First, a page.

Trust an old quarterback here: that play, with the condensed field, is a jump ball. Bevell complained that Lockett didn't wrestle the ball away. Since when is Ricardo Lockett a mauler like Rob Gronkowski? It says here that asking Lockett to make that play is like asking Damon Lillard to defend a center in the post.
If nothing else were wrong with the play, you'd still have the worst possible player selection to execute it. But it's not like nothing else was wrong with the play.
I'm not one to second-guess a pitch call or a play call, but it's fair to call that the worst play call I've seen. If that play call is not wrong, then there is no such thing.
The Seahawks just flat botched that one, threw away the victory. There's nothing in sports that hurts like outplaying* a tremendous opponent for three hours, and then botching it in one moment of lost concentration.
Welcome to the world of pitchers, who can fight for 8 innings and hang a single curve ball, or miss by 8 inches with a single fastball, and watch the other team celebrate. "Closers have to have a short memory."
I'm not mad at Bevell, though. You weigh a man's career by considering both his strengths and weaknesses, his successes along with the failures. It's a total package you're asking about.
Tom Brady 2005-2013 "In the Morning, I'll Still Be Married to Giselle" Dept.
Three ways a Russell Wilson season can end.
- The Seahawks lost the 2012 Falcons game in the final seconds.
- They won the 2013 Super Bowl.
- They lost the 2014* Super Bowl in the last seconds.
- (How many times in Wilson's career have his teams been out of it in the 4th quarter?)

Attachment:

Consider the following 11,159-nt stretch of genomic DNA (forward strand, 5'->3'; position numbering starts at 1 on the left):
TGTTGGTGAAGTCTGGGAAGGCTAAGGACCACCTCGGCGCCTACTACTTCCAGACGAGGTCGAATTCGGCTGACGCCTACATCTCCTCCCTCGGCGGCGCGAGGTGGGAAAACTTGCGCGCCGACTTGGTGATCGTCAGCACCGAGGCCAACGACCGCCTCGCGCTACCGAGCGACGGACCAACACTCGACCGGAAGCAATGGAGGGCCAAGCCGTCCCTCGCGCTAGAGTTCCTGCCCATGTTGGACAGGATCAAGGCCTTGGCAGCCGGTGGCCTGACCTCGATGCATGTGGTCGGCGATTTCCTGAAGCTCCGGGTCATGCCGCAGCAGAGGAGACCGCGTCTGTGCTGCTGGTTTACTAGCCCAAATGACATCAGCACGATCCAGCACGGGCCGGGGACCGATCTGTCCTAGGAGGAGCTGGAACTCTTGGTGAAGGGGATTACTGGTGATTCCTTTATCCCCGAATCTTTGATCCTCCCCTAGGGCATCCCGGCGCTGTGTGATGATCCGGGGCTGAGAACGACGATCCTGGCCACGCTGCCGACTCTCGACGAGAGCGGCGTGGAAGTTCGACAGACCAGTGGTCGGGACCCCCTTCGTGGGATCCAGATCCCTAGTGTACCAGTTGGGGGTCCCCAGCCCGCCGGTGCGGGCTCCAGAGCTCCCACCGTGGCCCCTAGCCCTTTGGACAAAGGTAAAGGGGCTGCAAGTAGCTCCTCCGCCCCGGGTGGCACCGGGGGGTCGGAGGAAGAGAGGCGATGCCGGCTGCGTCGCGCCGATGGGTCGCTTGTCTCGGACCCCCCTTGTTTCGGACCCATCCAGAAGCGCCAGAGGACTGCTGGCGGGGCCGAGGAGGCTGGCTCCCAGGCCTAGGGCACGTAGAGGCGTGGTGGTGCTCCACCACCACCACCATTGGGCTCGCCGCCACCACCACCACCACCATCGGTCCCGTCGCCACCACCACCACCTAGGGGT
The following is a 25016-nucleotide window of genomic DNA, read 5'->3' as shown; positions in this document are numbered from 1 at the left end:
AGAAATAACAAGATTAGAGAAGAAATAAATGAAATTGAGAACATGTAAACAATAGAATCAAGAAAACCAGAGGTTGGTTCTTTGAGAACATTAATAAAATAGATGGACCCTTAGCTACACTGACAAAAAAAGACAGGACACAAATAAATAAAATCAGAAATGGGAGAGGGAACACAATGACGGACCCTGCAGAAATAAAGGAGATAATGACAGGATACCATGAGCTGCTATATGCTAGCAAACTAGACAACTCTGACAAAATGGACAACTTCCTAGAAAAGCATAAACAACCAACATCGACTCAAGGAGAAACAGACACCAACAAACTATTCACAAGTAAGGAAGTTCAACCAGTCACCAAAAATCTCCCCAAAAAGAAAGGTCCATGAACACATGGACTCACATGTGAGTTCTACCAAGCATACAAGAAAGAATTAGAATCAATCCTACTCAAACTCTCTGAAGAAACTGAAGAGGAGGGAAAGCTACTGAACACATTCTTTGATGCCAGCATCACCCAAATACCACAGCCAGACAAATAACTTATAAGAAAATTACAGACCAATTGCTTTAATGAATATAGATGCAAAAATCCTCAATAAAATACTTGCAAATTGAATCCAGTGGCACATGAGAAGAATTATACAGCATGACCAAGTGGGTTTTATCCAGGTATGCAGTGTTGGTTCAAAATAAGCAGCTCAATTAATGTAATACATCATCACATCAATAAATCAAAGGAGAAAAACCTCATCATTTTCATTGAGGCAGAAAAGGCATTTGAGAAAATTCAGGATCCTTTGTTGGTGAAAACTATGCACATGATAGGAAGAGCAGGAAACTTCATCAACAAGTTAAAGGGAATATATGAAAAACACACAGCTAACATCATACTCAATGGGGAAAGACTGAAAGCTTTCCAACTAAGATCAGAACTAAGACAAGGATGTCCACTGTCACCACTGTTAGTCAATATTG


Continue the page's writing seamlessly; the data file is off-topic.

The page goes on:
Meaning what? The Seahawks sometimes lose a game, but they never lose their Fear Factor. Come game one of the 2015 season, their opponents would rather be stepping onto the field with anybody else.
Like Belichick said, you're just never going to see the Seahawks let up for a second. There are guys like that you play against, and you might win, but you never enjoy the game. You're always just glad the game is over. And you dread the next one.
The Seahawks are beaten but unbowed. Their 2015 opponents, all sixteen* of them, will be dreading the Seahawk game. This Super Bowl loss doesn't help the San Francisco 49'ers any.
Troy Aikman "It Ain't Like 3 Rings Gets You Kicked Out of Football" Dept.
In golf, a missed putt is a shot you never get back. The 2014* Super Bowl will always be one less ring for Wilson.
But then again, the Tyree Helmet Catch will always be one less ring for Tom Brady, and Brady moved on. Imagine being 18-0, the Randy Moss season, the 50 touchdown passes, the absolutely perfect season, and it's ruined by a fluke like Tyree's.
Brady moved on to attacking the next season. Same with the Seahawks. Wilson still has a shot at five Super Bowl wins, and the Legion of Boom still has a shot at 3 or 4 of them.
Andrew Luck "Call Me a Neckbeard One. More. Time. Please!," Dept.
The reporters on the sidelines were tweeting that Russell Wilson, as the game went on, was "throwing with supreme confidence." He looks like a young Drew Brees with mobility, an extra 1-3 seconds to throw, and you notice that when push really comes to shove, he goes DOWNFIELD.
It's interesting that under duress, that is Wilson's instinct: to (1) find a metal pole for cover and then (2) find a KILLSHOT.
If they ever get this guy a receiver, a Beckham or Gronkowski or somebody, there's no telling. As it is, I can't wait for Wilson's fourth year.
Congrats to the Pats,